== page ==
TWR: Is this The Dragon Under The Hill?
AP: Yeah, that’s right and they based a script re-write on it and they loved it and decided, fools that they were, to put up the money to actually do the album of Tarka in its original form ahead of the film because they felt that it could only help the film in the end. There was also a business reason in that they also acquired the synch rights to the music which they would have had to pay for anyway for using it. So it was sort of killing two birds with one stone but nevertheless they didn’t rally have to take the chance and I shall always be grateful that they did. It’s a difficult one to package though in this country.
TWR: Do you see yourself more as an orchestrator rather than the band
AP: Well, I do see myself more as a composer than a band member but I don’t want to end up writing just orchestral scores I mean, I DO … I mean having done two very instrumental projects recently I do want to get back into some songs because that is still very much in the blood and also the contrast is great. You can’t have too much of one you know, you’re working in long instrumental forms and you really yearn for the simplicity of a song! And the song format seems so terribly constricting you know, you can’t expand ideas and you yearn for the size and the scope of a big instrumental piece, in which to really develop things. I am just about to try and get back into some songs now, actually.
TWR: Underwater hang-gliding? Oh no, it’s underwater archery this time? The one thing that intrigues me about Tarka is the end piece; The Anthem. Whose idea was that?
AP: Well it was supposed to be, actually to give him his due, he’s a lovely man actually, Mr MacCorkindale suggested that we try to write a love song from the film to be and it was actually done as we too this theme out of Tarka, yes it was supposed to be a song and then nothing happened to the films and we thought; ‘this is rather nice, why not try sticking it on the end and maybe it will work.’ There was a little bit of commercial thinking. I was wondering well, hold on; if they are going to play anything from it, what are they going to play? It’s gong to be tricky so if this fits as a sort of epilogue, it would lighten people’s spirits because the end of Tarka is so doomy, it kind of lightens it without being trite. Also it would be something that would be in inverted commas “accessible” on the radio to play. And it seemed too good to waste hanging on for a film that might never be made.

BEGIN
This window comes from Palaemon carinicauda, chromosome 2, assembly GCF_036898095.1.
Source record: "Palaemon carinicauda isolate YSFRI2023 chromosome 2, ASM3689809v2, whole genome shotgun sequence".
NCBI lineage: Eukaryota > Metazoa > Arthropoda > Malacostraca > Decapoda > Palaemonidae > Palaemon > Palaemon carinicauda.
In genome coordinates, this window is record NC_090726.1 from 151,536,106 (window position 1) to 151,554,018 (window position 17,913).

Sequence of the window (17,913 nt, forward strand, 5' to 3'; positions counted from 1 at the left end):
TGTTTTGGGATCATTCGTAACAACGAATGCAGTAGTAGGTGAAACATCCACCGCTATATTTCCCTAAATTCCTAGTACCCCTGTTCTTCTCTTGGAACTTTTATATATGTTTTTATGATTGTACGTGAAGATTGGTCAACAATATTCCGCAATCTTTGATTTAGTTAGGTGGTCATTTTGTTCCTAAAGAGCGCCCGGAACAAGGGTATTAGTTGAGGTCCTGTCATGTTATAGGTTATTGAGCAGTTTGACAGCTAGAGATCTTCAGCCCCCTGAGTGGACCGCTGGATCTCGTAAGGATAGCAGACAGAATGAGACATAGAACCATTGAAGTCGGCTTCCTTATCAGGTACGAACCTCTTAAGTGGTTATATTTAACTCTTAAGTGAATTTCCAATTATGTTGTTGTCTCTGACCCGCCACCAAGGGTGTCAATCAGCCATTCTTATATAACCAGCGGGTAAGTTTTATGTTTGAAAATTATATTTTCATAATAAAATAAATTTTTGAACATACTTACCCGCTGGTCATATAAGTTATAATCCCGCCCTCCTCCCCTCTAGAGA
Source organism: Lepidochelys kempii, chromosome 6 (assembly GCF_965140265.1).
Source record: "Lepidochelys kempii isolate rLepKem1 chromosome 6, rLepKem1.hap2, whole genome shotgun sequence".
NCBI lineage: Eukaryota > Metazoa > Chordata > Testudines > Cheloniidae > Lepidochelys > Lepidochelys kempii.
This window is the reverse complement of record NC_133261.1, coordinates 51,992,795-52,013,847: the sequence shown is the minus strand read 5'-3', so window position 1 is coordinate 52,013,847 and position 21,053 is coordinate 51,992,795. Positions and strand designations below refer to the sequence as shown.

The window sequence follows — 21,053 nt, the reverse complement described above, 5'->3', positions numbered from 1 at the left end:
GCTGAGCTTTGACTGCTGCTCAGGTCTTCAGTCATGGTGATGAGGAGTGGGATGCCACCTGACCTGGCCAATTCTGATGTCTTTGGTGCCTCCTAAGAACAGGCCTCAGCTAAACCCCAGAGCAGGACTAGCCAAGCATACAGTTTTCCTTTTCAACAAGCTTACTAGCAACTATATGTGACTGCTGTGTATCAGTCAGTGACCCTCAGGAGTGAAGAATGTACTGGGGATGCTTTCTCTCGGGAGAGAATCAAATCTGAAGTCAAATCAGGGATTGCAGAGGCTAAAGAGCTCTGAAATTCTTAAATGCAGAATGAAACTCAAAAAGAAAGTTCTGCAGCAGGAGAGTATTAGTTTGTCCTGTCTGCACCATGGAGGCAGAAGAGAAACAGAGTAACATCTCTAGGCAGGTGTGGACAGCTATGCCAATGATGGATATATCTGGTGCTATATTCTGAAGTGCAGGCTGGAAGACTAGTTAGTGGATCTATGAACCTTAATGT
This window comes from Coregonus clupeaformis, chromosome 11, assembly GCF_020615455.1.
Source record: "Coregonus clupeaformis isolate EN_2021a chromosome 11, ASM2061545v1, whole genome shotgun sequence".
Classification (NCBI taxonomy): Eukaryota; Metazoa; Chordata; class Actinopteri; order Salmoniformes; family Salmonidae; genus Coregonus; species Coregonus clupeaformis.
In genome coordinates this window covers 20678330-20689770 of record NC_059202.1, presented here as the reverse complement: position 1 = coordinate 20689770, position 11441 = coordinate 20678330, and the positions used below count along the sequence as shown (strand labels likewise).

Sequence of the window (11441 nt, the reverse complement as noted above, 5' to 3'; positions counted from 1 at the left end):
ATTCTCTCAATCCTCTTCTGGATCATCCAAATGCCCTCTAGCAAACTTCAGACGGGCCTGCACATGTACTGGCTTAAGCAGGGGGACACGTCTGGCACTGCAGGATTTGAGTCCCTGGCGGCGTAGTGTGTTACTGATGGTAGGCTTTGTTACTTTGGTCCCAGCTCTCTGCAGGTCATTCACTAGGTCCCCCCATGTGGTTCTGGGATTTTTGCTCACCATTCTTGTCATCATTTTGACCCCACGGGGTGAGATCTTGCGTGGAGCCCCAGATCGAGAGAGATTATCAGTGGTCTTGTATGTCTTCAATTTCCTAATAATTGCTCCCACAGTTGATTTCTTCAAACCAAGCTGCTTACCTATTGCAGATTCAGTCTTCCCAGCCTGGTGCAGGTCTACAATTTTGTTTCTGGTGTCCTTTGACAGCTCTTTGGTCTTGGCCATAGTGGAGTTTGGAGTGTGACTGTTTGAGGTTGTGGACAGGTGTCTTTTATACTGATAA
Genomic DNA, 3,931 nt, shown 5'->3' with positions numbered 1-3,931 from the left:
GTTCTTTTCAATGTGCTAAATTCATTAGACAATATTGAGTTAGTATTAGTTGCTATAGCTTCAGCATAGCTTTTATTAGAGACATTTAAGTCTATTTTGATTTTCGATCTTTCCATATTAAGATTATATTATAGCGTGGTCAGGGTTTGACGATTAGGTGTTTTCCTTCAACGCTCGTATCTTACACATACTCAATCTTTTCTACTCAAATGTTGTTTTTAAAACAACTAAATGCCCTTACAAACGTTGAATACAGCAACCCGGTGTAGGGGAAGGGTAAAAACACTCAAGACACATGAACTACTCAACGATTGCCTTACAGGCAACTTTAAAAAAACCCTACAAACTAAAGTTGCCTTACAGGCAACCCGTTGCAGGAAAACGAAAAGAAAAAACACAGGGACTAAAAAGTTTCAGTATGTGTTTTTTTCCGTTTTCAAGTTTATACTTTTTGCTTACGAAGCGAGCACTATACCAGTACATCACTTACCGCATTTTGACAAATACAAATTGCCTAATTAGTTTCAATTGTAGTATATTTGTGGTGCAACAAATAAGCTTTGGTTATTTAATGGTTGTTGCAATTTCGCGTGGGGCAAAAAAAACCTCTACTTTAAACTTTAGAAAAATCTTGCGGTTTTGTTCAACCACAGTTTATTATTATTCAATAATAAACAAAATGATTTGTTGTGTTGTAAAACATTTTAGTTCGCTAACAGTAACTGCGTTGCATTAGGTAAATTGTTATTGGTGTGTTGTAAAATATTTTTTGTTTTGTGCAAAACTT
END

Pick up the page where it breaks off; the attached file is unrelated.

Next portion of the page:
TWR: With all the developments in the world of music, how far has the technology that is actually involved in the creating of music these days influenced how you write?
AP: Well, samples have made it easier to do orchestral things more convincingly; cheaply. I mean I wouldn’t have been able to do a lot of the stuff on the current album if I hadn’t had samples. They just wouldn’t have sounded convincing so, people now are able to do pretty reasonable full orchestral mock-ups from that point of view. Sequencers are obviously giving people a chance to play lots of lines which physically would be extremely difficult or just impossible. And I think that has ushered in a slightly new kind of orchestration in rock which is very interesting. It is a kind of rock orchestration and it enables people who haven’t got that finger technique to be able to put those ideas down.
TWR: Do you still consider yourself a traditionalist musician or… ?